After realizing that Yiannis was heading back to Australia around the same time as us and what a wonderful personality he would add to the crew, Bill invited him to join us on board Seawanhaka. Yiannis immediately accepted and was excited about the opportunity before him. Even Irina looked excited about someone other than Bill and I to talk to. It looked like he and Elina just might do the trick to turn the cold war around and bring everyone on board Seawanhaka together.
The dinner ended and Bill volounteered to pick up the check. He bought everyone at the tables dinner as well as their beers along with several bottle of wine. It was a kind gesture and I gladly thanked him for the wonderful night out. Sonny drove us back to the boat and dropped us off at the harbor where we invited him to come out the following day for a look at the boat. He gladly accepted and wished us goodnight before heading home. Yiannis departed for his guesthouse to pack his things and was due to be on board early the next morning. With Bill rowing, Irina, Elina and myself boarded the dinghy for the short row back out to the boat.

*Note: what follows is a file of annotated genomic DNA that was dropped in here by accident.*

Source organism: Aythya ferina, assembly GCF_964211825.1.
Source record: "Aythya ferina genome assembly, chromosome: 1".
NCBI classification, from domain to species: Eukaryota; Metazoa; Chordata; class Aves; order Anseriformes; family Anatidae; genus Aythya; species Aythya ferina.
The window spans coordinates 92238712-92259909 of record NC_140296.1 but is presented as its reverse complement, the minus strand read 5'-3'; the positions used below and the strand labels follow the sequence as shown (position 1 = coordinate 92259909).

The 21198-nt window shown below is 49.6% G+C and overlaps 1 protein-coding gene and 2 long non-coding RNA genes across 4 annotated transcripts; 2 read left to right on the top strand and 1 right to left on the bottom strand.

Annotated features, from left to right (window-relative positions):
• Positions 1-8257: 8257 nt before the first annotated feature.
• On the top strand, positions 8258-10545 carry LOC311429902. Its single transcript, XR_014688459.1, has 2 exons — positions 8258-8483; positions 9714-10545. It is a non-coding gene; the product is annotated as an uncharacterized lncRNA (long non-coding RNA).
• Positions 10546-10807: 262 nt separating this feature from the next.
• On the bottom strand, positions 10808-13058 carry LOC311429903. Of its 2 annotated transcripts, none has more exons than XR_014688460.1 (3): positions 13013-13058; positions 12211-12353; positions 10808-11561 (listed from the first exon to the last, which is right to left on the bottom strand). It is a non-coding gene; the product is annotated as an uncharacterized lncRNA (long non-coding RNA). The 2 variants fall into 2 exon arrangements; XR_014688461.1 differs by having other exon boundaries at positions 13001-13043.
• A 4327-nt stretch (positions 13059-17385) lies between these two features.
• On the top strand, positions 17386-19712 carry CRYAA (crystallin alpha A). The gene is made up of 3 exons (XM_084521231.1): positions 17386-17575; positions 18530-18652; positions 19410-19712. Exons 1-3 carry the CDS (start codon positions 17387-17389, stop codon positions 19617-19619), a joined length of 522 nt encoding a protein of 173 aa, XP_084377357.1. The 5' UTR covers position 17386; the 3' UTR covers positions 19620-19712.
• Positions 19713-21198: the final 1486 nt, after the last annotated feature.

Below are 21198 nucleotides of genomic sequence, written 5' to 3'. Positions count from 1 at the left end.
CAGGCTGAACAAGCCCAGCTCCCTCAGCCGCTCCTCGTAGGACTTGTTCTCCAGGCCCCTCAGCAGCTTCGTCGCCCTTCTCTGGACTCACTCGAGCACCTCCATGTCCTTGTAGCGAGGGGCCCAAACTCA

Now, as I previously mentioned, Bill purchased dinner for everyone on board. I noticed everyone at the table thank him except for Irina. She just followed along with the same miserable scowl on her face as if she had been condemmed to live in this hell that the rest of us are calling paradise. Back on the boat, I opened a beer and offered everyone on board one as well. It was late and everyone other than Bill was headed off to sleep so he accepted the beer and told me he would be up top shortly.
The next thing I know, I hear Bill talking to Irina down below. He had already confronted her several times about her poor attitude and lack of desire to sail. She had been told that if she did not learn how to sail, she would not be going back to Cairns with us as it is too dangerous to have someone completely unfamiliar with the boat on board during a journey upon the open sea. Down below, I could hear Bill confronting Irina about the fact that she didn’t even have the courtousey to say thank you. Sarcastically she replied to him “Thank you.” She said it in such an awful way that Bill just looked at her in disgust and said that it was too late and he was absoloutely tired of her attitutde. He told her to pack her bags and get off the boat first thing in the morning! While I listened in from above, I raised my beer to the stars in the sky, offering thanks to the heaveans above. The cold war had now ended and while I listened to the ranting and raving of a crazed russian woman complaining of how awful the boat was, I couldn’t help but smile knowing we were finally rid of her!